Echocardiography has evolved to become a widely used and versatile modality for diagnosis and monitoring of critically ill patients. As such, its use has expanded from the cardiology suite into the emergency room, peri-operative period, and intensive care unit (ICU). Echocardiography provides both anatomical and functional information about the heart, with the ability to assess systolic and diastolic function, cavity size, and valvular function.1
Basic Terminology of Echocardiography Techniques
In order to reach a diagnosis or decide on a management plan, a sonographer must utilize different echocardiographic imaging techniques and hemodynamic modalities. The following is a list of the basic techniques used during an echocardiographic study.
2D echocardiography is the backbone of the echocardiographic exam.2 Using 2D, a complete visualization of the beating heart is achieved by displaying anatomical structures in realtime tomographic images. By aiming the ultrasound probe at the heart, precisely oriented anatomical ├óÔé¼´åİslices™ are obtained. The information acquired includes cardiac chamber size, global and regional systolic function, and valvular anatomy.
M-mode or motion-mode images are a continuous 1D graphic display that can be derived by selecting any of the individual sector lines from which a 2D image is constructed.2 It is useful for quantification of myocardial wall and chamber sizes, which in turn can be used to estimate left ventricular (LV) mass and chamber volume, respectively. In addition, since it has high temporal resolution, M-mode is helpful in assessing the motion of rapidly moving cardiac structures such as cardiac valves.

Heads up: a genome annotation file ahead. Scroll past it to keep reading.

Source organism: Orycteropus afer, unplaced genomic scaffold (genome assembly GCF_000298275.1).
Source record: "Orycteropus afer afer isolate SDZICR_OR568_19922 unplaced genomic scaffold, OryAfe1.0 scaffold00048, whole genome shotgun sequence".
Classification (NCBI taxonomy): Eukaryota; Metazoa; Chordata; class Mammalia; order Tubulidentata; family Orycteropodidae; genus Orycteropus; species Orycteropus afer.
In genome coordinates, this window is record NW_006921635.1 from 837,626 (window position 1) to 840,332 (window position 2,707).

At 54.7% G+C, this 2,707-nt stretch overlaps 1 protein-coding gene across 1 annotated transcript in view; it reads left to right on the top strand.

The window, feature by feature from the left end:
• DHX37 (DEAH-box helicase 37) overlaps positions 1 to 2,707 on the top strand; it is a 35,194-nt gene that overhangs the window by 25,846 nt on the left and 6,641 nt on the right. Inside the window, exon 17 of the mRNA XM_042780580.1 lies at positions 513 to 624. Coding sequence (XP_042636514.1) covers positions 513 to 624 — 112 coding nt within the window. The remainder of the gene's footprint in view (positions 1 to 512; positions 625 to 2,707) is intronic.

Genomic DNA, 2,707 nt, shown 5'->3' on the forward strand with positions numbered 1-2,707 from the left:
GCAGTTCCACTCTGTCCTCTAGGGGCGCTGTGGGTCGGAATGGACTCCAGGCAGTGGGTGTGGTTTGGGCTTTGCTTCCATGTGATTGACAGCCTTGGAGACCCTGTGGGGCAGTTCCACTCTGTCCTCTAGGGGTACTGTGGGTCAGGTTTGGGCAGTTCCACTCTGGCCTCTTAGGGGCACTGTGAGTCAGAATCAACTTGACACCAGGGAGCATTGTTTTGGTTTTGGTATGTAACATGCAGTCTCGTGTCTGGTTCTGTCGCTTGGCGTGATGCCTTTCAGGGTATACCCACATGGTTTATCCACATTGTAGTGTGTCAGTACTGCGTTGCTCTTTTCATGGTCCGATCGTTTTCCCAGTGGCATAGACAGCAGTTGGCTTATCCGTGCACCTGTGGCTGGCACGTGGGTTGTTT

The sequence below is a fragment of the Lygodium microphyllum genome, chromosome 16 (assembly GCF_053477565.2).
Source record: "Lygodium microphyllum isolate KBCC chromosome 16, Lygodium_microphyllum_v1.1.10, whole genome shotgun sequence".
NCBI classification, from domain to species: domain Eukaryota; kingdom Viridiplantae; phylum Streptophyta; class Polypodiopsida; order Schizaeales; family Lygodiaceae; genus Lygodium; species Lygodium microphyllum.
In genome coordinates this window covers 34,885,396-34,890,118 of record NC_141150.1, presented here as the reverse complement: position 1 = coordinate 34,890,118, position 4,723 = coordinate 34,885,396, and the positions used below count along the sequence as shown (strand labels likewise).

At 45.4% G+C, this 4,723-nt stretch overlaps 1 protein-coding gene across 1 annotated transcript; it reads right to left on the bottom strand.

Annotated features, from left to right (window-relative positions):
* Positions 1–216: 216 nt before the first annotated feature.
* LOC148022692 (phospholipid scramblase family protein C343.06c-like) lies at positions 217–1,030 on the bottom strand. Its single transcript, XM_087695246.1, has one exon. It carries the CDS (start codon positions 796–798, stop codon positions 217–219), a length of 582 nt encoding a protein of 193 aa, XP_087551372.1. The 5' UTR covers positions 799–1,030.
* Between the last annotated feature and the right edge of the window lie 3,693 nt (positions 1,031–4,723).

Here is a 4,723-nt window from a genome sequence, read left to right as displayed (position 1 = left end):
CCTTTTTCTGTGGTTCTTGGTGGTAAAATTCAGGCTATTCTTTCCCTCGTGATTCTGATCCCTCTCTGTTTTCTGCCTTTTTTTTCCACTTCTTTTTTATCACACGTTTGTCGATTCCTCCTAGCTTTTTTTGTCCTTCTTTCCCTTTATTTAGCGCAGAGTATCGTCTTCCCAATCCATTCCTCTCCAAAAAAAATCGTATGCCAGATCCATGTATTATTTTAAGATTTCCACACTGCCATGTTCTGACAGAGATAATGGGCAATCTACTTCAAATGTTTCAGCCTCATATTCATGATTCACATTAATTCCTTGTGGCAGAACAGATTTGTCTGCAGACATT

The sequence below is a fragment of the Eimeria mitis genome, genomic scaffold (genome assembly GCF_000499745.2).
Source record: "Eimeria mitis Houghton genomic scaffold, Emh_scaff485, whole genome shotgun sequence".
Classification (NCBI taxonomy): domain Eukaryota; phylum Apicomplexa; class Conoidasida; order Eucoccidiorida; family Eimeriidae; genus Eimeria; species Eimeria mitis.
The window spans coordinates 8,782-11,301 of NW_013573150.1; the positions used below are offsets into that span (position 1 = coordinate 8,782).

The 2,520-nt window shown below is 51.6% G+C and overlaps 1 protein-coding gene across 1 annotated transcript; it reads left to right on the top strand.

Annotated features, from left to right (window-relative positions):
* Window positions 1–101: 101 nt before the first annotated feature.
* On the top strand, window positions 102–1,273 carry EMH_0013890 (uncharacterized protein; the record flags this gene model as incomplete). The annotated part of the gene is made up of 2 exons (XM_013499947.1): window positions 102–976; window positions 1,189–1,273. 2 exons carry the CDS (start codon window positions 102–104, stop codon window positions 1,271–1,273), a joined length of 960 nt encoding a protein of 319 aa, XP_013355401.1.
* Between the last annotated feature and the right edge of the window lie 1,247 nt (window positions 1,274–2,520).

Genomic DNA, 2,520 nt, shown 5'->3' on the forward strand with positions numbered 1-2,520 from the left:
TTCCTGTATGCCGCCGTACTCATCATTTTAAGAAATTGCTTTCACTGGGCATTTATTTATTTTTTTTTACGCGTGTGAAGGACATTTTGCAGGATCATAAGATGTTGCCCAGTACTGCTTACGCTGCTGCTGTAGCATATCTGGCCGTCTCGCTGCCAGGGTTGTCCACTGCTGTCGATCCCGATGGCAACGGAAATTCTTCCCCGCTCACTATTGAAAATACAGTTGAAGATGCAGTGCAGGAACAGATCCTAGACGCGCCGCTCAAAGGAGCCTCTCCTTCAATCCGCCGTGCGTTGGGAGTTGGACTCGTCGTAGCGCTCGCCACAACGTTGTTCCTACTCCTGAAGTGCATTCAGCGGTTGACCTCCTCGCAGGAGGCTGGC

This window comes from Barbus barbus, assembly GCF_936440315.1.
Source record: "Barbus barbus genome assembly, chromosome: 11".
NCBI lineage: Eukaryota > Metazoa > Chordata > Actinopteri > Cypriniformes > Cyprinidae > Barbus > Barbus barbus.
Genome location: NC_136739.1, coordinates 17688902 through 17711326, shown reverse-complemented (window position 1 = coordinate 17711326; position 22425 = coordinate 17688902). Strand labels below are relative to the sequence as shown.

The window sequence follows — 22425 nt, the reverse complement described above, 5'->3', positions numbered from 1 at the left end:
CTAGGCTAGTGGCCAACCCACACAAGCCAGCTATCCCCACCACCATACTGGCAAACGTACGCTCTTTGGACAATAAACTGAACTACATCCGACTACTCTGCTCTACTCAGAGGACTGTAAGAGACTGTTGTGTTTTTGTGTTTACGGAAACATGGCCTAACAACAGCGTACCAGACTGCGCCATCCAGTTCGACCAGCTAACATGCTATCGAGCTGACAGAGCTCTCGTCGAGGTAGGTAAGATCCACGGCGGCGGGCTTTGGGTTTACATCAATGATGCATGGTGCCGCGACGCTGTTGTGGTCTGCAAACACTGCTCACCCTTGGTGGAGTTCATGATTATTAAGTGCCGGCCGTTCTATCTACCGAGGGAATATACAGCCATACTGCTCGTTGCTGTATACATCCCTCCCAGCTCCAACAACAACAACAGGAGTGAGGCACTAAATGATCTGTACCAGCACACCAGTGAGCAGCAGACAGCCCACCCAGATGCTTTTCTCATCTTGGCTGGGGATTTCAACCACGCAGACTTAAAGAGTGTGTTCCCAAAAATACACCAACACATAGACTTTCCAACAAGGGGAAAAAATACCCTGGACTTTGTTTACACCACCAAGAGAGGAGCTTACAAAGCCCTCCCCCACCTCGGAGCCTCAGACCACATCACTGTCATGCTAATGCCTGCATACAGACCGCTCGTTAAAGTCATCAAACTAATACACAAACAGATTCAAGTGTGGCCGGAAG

Doppler echocardiography is used to supplement 2D and M-mode echocardiography. It can provide functional information regarding intra-cardiac hemodynamics: systolic and diastolic flow, blood velocity and volume, severity of valvular lesions, location and severity of intracardiac shunts, and assessment of diastolic function. The four types of Doppler modality used are continuouswave (CW), pulsed-wave (PW), color flow mapping (CFM), and tissue Doppler.2 CW Doppler is used for measuring high-pressure-gradient/high-velocity flows, such as those seen in aortic stenosis. When using CW Doppler, the ultrasound probe continuously transmits and receives sound waves. CW Doppler can evaluate higher flows, but does so at the expense of spatial specificity. PW Doppler is used for measuring lower-pressure-gradient/lower-velocity flows, such as those seen in mitral stenosis. In this mode, the ultrasound probe sends out a pulse of sound and then waits to receive reflected waves. CFM is useful for screening valves for stenosis or regurgitation, quantifying the degree of valvular regurgitation, imaging systolic and diastolic flow, and detecting intracardiac shunts.
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